Most took more than a second to draw and fire. Some individuals were faster, but still we were looking at around three-quarters of a second.
In the early part of Shooting to Live, the authors state that the considerable experience of the Shanghai Police had found making a hit within a third of a second was desirable to officer survival. Admittedly, this was not necessarily quick-draw from a holster.
Gun Magazines love to fill their column inches with “either/or” binary propositions.
One example of these is “Frontier style” vs “Aimed Technique”.
For the duration of this article, I would like you to forget all you have read along these lines and temporarily accept two other propositions:
• There is a time for aimed pistol fire, and there are times when there is no time for aimed fire.
• If you have to quick-draw, you need to put lead in the target in the shortest time possible.
“Shoot double action if it is at short range and quick draw is not necessary at long range.”
Shooting. FitzGerald, J. Henry. Sportsman's Vintage Press. Kindle Edition.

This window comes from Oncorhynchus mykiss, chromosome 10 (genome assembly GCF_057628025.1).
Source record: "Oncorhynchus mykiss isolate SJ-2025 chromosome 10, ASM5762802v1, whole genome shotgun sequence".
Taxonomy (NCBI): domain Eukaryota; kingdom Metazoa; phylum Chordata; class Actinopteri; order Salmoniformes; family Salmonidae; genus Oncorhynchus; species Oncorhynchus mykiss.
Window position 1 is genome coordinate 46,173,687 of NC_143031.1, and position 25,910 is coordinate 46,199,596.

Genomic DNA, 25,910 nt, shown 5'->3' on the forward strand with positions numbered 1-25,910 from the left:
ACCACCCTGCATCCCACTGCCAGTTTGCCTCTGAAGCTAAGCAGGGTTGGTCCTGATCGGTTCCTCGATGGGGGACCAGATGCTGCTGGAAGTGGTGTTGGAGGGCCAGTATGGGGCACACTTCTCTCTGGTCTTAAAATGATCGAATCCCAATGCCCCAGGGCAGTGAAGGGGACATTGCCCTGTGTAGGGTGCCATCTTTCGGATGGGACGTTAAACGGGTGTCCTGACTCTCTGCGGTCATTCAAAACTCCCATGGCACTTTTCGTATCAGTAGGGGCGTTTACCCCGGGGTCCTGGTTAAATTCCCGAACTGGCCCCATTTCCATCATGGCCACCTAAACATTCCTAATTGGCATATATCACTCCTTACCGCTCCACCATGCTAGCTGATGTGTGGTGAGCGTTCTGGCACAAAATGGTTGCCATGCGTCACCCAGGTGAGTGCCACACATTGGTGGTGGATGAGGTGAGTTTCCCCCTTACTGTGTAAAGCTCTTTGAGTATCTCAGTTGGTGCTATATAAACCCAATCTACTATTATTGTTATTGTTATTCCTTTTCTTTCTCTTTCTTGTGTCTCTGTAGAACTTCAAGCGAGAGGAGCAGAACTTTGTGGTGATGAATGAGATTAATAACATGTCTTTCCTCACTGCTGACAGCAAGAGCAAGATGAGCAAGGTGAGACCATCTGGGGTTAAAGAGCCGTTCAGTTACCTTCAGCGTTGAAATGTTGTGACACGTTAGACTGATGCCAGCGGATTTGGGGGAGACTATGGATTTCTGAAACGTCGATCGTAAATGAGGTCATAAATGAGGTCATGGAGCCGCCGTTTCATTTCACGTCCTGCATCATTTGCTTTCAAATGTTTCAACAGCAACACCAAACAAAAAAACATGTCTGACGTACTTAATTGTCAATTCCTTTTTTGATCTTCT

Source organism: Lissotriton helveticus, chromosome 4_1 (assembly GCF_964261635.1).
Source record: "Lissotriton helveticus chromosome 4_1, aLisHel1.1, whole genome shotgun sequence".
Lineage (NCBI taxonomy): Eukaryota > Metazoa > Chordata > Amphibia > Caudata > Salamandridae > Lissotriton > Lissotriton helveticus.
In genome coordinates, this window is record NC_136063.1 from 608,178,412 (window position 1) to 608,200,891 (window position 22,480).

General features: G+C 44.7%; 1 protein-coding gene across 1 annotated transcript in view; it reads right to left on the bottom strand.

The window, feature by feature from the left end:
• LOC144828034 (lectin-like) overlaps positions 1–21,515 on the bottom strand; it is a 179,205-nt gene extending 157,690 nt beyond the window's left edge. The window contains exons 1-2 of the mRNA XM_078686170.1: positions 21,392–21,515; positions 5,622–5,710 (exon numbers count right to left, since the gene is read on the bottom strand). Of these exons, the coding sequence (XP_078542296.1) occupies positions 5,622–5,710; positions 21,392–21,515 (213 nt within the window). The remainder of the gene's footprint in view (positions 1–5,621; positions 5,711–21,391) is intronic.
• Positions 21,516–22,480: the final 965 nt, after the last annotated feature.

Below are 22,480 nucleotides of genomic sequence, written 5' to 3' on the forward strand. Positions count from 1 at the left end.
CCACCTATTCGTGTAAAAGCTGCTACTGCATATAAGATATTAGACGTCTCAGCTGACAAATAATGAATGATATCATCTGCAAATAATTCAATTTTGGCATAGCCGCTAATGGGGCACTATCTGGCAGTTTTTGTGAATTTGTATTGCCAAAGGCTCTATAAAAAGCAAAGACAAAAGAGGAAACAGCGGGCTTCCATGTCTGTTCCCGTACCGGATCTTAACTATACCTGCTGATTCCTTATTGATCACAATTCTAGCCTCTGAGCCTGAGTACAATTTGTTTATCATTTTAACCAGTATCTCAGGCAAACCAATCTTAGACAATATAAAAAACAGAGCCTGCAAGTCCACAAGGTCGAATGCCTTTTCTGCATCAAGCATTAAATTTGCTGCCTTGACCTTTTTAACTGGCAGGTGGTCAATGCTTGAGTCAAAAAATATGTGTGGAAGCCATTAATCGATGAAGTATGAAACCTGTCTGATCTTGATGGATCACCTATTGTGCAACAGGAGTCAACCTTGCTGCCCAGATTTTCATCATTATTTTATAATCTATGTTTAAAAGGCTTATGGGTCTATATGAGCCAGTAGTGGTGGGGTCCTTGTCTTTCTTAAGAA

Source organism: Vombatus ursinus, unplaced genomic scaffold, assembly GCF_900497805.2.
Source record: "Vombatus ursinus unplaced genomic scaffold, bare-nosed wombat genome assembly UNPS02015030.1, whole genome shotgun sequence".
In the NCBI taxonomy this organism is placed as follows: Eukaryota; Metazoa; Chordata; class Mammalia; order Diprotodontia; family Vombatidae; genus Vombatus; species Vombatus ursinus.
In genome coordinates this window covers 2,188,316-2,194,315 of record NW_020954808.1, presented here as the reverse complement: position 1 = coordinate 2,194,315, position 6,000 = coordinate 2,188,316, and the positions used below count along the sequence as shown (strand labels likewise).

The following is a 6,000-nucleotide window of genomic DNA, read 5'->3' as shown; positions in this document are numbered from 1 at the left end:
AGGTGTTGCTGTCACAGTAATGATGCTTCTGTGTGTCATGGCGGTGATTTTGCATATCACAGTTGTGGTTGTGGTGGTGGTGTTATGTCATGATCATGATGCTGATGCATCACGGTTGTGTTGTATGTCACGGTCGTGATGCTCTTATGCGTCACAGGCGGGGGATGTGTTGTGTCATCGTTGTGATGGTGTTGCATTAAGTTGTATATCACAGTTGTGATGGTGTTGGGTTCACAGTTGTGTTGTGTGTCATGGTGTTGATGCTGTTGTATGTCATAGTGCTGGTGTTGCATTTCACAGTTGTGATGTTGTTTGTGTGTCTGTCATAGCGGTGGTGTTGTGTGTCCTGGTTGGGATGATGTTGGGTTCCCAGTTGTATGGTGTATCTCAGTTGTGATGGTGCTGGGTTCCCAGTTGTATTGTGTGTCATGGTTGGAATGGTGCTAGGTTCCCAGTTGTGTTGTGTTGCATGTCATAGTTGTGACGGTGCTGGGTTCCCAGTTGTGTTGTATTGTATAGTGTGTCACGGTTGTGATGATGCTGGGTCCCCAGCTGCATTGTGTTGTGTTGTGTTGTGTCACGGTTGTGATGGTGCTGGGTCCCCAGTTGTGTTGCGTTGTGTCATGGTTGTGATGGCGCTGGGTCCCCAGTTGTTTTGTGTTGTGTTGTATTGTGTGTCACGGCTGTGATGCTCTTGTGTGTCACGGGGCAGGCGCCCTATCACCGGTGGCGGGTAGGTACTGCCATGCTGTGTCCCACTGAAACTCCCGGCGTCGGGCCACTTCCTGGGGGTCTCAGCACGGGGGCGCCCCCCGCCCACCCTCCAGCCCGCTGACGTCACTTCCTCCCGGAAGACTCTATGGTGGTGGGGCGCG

Doc Holiday and Wynonna

The Cowboys

Cowboy action shooting actually proved less useful than I expected.
Certainly the fast-draw experts are very fast. However, this is achieved by firing as soon as the muzzle is out of the holster. The muzzle may be right above the holster.
To speed this up, most cowboy action shooters would lean backwards.
This technique is not really applicable to self-defensive shooting. If someone is likely to be shooting back, you will probably be crouched forward. You also may have to quick-draw from a seated position where you cannot lean back.
My other reservation is that I have no idea how important accuracy is to cowboy quick-draw shooting competitions.